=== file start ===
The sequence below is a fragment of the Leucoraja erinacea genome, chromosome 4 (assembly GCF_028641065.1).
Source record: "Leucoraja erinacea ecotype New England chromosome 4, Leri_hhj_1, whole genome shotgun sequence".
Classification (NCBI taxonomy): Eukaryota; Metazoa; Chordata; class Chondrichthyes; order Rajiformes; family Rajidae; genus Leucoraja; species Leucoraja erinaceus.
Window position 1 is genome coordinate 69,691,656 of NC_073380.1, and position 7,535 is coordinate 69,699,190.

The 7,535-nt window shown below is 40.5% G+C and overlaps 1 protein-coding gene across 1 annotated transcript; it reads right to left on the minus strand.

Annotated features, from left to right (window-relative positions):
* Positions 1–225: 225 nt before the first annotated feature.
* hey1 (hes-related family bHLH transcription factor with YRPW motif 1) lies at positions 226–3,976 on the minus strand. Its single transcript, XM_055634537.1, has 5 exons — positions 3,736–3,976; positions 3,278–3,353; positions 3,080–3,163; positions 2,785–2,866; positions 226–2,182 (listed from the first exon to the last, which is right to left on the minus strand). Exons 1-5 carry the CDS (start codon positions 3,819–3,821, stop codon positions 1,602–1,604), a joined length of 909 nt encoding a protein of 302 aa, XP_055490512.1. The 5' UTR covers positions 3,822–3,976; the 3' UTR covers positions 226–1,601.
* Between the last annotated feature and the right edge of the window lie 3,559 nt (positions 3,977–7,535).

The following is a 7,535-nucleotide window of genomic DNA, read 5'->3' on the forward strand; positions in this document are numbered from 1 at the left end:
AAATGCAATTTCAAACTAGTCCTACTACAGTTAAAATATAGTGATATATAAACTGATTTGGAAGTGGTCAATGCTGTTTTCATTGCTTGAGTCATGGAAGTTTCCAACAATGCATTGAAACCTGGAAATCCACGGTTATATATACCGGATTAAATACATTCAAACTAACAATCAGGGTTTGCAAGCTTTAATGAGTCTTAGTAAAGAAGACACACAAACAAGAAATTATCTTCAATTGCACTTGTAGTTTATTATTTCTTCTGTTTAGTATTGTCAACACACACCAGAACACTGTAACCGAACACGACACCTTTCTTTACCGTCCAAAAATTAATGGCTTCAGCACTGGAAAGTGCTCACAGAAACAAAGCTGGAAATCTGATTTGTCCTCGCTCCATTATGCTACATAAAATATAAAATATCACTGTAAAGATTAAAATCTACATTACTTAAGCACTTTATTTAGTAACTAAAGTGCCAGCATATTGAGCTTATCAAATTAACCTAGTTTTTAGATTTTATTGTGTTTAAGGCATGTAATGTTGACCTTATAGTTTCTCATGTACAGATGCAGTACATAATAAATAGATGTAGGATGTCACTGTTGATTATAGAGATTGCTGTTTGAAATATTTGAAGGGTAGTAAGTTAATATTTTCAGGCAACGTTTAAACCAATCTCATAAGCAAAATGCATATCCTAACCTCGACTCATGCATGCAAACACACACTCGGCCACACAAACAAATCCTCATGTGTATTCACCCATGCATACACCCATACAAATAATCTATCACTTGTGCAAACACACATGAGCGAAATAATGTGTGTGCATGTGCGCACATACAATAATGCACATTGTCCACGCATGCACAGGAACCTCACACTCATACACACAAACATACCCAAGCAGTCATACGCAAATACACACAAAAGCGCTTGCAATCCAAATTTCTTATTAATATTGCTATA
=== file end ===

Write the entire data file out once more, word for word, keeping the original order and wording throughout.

The sequence below is a fragment of the Leucoraja erinacea genome, chromosome 4 (assembly GCF_028641065.1).
Source record: "Leucoraja erinacea ecotype New England chromosome 4, Leri_hhj_1, whole genome shotgun sequence".
Classification (NCBI taxonomy): Eukaryota; Metazoa; Chordata; class Chondrichthyes; order Rajiformes; family Rajidae; genus Leucoraja; species Leucoraja erinaceus.
Window position 1 is genome coordinate 69,691,656 of NC_073380.1, and position 7,535 is coordinate 69,699,190.

The 7,535-nt window shown below is 40.5% G+C and overlaps 1 protein-coding gene across 1 annotated transcript; it reads right to left on the minus strand.

Annotated features, from left to right (window-relative positions):
* Positions 1–225: 225 nt before the first annotated feature.
* hey1 (hes-related family bHLH transcription factor with YRPW motif 1) lies at positions 226–3,976 on the minus strand. Its single transcript, XM_055634537.1, has 5 exons — positions 3,736–3,976; positions 3,278–3,353; positions 3,080–3,163; positions 2,785–2,866; positions 226–2,182 (listed from the first exon to the last, which is right to left on the minus strand). Exons 1-5 carry the CDS (start codon positions 3,819–3,821, stop codon positions 1,602–1,604), a joined length of 909 nt encoding a protein of 302 aa, XP_055490512.1. The 5' UTR covers positions 3,822–3,976; the 3' UTR covers positions 226–1,601.
* Between the last annotated feature and the right edge of the window lie 3,559 nt (positions 3,977–7,535).

The following is a 7,535-nucleotide window of genomic DNA, read 5'->3' on the forward strand; positions in this document are numbered from 1 at the left end:
AAATGCAATTTCAAACTAGTCCTACTACAGTTAAAATATAGTGATATATAAACTGATTTGGAAGTGGTCAATGCTGTTTTCATTGCTTGAGTCATGGAAGTTTCCAACAATGCATTGAAACCTGGAAATCCACGGTTATATATACCGGATTAAATACATTCAAACTAACAATCAGGGTTTGCAAGCTTTAATGAGTCTTAGTAAAGAAGACACACAAACAAGAAATTATCTTCAATTGCACTTGTAGTTTATTATTTCTTCTGTTTAGTATTGTCAACACACACCAGAACACTGTAACCGAACACGACACCTTTCTTTACCGTCCAAAAATTAATGGCTTCAGCACTGGAAAGTGCTCACAGAAACAAAGCTGGAAATCTGATTTGTCCTCGCTCCATTATGCTACATAAAATATAAAATATCACTGTAAAGATTAAAATCTACATTACTTAAGCACTTTATTTAGTAACTAAAGTGCCAGCATATTGAGCTTATCAAATTAACCTAGTTTTTAGATTTTATTGTGTTTAAGGCATGTAATGTTGACCTTATAGTTTCTCATGTACAGATGCAGTACATAATAAATAGATGTAGGATGTCACTGTTGATTATAGAGATTGCTGTTTGAAATATTTGAAGGGTAGTAAGTTAATATTTTCAGGCAACGTTTAAACCAATCTCATAAGCAAAATGCATATCCTAACCTCGACTCATGCATGCAAACACACACTCGGCCACACAAACAAATCCTCATGTGTATTCACCCATGCATACACCCATACAAATAATCTATCACTTGTGCAAACACACATGAGCGAAATAATGTGTGTGCATGTGCGCACATACAATAATGCACATTGTCCACGCATGCACAGGAACCTCACACTCATACACACAAACATACCCAAGCAGTCATACGCAAATACACACAAAAGCGCTTGCAATCCAAATTTCTTATTAATATTGCTATA